According to Jewish law, just because someone has possession of property and lives or works it, he cannot claim ownership of it. A person only becomes an owner if he receives that status from the original owner through a sale or by receiving a present, or if he claims an object that is hefker, performing a formal act of possession (a kinyan). Thus, there can be no claim of ownership based on “squatters’ rights” and if someone else comes with proof of ownership, the person living or working the land will have to prove that he bought it.
The halakha recognizes that a person cannot be expected to retain purchase documents forever, so if the person working the land can show that he has been in possession of the land for an extended period of time, working it with the original owner’s knowledge, that will serve as an acceptable proof of purchase.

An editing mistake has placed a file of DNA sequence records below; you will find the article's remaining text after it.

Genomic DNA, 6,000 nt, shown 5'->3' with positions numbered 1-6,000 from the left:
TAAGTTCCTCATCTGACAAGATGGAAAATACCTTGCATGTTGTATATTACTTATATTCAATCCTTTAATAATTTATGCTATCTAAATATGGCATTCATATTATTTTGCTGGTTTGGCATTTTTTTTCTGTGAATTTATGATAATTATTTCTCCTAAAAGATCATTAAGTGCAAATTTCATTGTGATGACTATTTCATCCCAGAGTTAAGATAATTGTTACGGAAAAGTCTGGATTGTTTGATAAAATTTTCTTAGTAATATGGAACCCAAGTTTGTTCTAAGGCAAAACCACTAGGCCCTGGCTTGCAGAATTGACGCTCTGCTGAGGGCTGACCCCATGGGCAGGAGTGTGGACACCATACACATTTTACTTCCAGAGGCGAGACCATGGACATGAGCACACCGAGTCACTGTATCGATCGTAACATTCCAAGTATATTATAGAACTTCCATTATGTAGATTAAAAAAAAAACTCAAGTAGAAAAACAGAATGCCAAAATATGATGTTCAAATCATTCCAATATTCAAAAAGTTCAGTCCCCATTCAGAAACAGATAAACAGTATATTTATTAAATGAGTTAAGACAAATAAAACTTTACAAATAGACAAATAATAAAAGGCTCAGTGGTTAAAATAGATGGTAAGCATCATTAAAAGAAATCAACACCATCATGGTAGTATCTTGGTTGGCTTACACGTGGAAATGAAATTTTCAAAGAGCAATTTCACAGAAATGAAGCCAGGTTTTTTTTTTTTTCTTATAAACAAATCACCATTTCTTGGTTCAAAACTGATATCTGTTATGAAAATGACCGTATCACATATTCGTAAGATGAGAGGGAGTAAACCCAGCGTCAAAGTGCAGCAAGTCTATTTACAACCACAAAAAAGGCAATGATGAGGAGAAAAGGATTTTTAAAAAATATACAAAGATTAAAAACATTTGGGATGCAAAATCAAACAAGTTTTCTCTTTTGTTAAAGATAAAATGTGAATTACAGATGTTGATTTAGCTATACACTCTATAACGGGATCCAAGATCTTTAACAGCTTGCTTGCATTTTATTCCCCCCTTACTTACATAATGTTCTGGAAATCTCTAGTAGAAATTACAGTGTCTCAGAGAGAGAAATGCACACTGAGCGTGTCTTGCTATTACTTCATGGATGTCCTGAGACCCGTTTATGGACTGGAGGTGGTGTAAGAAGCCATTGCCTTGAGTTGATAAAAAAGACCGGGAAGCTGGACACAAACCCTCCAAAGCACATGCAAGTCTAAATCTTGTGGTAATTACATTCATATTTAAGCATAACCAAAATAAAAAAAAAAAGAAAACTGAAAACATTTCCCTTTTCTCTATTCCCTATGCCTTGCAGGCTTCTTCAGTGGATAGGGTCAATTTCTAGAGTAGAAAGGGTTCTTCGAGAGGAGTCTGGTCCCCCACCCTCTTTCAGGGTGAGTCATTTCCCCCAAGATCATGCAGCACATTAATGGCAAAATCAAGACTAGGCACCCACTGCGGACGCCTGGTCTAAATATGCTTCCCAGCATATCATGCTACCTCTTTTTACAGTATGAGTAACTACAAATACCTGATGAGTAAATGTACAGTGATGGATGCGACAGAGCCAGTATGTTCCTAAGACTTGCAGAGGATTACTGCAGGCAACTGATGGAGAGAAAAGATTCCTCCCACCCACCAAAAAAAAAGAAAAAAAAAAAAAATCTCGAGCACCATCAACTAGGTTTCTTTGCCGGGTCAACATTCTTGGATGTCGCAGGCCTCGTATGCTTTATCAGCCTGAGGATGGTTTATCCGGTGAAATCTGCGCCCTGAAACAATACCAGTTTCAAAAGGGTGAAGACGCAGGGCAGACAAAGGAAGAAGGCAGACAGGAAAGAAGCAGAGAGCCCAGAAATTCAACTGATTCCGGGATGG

Perek Ḥezkat HaBatim, the third chapter in Massekhet Bava Batra, which begins on today’s daf, discusses these proofs – how long a person must have been in possession of the object in order to make his claim of ḥazaka (presumptive ownership), what uses constitute possession, whether it differs when applied to different objects, etc.
The Ritva points out that the term ḥazaka as it is used in this context is qualitatively different than the ḥazaka used as a kinyan – in taking possession of an object. He argues that in our case we are concerned with proof of ownership, while in the case of kinyan we need a formal act that creates the ownership. The Ge’onim see a single meaning for the term ḥazaka – holding or having possession of the object in a way that shows ownership. This ḥazaka is applied differently in these two different cases.